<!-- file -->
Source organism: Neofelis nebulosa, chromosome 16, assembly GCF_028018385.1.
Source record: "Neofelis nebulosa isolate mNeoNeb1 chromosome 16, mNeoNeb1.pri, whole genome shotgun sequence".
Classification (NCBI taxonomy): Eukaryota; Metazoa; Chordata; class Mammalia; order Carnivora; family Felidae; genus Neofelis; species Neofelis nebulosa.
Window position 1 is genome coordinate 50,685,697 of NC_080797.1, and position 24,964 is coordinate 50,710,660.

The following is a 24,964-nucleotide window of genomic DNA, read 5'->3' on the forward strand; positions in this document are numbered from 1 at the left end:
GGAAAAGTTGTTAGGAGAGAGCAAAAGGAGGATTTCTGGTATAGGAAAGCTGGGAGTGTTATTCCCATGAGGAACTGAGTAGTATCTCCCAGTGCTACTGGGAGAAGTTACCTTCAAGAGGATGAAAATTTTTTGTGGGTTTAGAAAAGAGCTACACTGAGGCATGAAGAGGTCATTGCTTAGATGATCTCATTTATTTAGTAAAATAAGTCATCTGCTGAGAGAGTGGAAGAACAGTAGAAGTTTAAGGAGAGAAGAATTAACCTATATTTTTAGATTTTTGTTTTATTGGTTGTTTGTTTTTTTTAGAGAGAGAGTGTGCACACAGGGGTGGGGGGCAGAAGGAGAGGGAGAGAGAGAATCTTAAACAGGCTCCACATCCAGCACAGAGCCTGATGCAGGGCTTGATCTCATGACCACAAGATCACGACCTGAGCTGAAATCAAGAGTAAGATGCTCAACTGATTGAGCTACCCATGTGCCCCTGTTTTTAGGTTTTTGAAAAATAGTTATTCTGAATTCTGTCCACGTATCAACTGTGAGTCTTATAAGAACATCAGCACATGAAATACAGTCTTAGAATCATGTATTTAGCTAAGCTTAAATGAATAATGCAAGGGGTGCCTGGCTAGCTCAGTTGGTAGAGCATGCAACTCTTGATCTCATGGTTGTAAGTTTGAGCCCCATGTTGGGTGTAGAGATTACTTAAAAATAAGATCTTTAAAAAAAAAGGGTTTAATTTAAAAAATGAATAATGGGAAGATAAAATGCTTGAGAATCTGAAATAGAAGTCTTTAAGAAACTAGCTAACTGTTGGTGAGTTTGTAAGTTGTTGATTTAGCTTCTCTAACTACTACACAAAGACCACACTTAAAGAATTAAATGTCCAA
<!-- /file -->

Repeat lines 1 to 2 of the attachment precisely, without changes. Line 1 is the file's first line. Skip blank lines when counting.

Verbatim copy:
Source organism: Neofelis nebulosa, chromosome 16, assembly GCF_028018385.1.
Source record: "Neofelis nebulosa isolate mNeoNeb1 chromosome 16, mNeoNeb1.pri, whole genome shotgun sequence".